'Late Show': Jon Batiste Plays Songs From 'Hollywood Africans' - Rolling Stone
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See Jon Batiste Channel ‘The Heroes’ With ‘Late Show’ Performance

Artist performed “Don’t Stop” and “What a Wonderful World,” two tracks from his upcoming ‘Hollywood Africans’ LP

Jon Batiste, the bandleader for The Late Show With Stephen Colbert, took centerstage on the program Wednesday night, when he performed a couple of songs from his upcoming Hollywood Africans LP, out Friday. For the soulful ballad “Don’t Stop,” the first song he performed, he played a moody line on a grand piano and sang tenderly about being in love. The room was darkened to match the mood of the song, and he also got a little accompaniment from an orchestral ensemble.

Before the performance, he explains how Hollywood Africans – which borrows its title from a painting by Jean-Michel Basquiat, an artist whose story he’s bringing to Broadway – came to be. “T. Bone Burnett and I produced it together in a church that was converted into a studio in my hometown in New Orleans,” he said. “The piano was in the middle of the room and we cut the lights out. [It was] completely pitch black for about three days, and I just tried to channel the heroes, you know, Nina Simone, Louis Armstrong, Charlie Parker, through the instrument and become vulnerable in the room and let my truth come out of the instrument.”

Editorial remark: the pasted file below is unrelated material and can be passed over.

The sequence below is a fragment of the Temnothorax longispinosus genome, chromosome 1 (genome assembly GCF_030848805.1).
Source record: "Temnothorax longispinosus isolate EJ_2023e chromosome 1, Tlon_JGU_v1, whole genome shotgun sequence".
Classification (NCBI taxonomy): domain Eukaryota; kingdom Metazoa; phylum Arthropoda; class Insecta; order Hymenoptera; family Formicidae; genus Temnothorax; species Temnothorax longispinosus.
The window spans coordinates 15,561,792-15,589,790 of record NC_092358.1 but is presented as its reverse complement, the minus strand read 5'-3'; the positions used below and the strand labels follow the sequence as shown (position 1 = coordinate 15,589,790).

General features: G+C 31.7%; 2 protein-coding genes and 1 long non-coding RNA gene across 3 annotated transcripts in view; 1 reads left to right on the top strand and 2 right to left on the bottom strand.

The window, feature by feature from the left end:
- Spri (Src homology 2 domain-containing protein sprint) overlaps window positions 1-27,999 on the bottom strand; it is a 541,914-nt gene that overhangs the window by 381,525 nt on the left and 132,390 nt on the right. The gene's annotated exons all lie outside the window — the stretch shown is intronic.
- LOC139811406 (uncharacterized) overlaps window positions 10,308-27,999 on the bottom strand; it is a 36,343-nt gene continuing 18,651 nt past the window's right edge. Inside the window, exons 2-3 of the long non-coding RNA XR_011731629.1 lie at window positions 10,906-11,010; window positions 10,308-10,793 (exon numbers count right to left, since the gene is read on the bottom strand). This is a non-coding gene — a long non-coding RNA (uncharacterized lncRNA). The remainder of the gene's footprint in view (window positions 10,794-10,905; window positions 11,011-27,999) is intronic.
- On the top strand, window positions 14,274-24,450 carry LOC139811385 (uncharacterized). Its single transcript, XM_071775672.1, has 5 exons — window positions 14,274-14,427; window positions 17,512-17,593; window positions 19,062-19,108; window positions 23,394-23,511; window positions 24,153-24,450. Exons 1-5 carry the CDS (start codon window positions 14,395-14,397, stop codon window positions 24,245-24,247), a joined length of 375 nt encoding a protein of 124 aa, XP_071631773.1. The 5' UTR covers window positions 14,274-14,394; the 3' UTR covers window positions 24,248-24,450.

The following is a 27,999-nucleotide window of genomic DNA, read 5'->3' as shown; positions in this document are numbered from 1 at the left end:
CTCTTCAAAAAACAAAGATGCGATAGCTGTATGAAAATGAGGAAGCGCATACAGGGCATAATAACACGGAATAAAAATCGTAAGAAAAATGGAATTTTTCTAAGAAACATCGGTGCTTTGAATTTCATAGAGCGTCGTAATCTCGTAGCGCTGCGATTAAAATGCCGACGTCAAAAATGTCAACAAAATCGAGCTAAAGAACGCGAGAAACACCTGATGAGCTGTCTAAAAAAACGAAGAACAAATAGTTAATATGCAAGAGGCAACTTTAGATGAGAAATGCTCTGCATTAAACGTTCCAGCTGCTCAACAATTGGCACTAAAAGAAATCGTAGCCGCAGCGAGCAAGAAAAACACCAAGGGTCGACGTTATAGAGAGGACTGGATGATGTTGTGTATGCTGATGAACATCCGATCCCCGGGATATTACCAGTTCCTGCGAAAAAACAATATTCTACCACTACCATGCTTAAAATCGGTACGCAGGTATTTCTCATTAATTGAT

Batiste also shared what he wanted people to get from the album. “These days, stuff is very, very tough to deal with,” he said. “And I want people to have a meditation that doesn’t result in despair but in hope.”

For his second performance, a web exclusive, he went straight to the work of one of his heroes: Louis Armstrong’s “What a Wonderful World.” He chose the song, he said, so that people could “meditate on the beauty and grandeur of the celestial ball in the middle of space that we live on, called Earth; it’s a beautiful place to be.”

The performance, which again was at a grand piano in the middle of a darkened room, was contemplative and measured – a bit of a departure from Armstrong’s schmaltzy original but it was heartfelt and moving in a different way. He apparently performed it with no studio audience, because at the end he stops and leaves it hanging, seemingly asking listeners to contemplate the lyrics.


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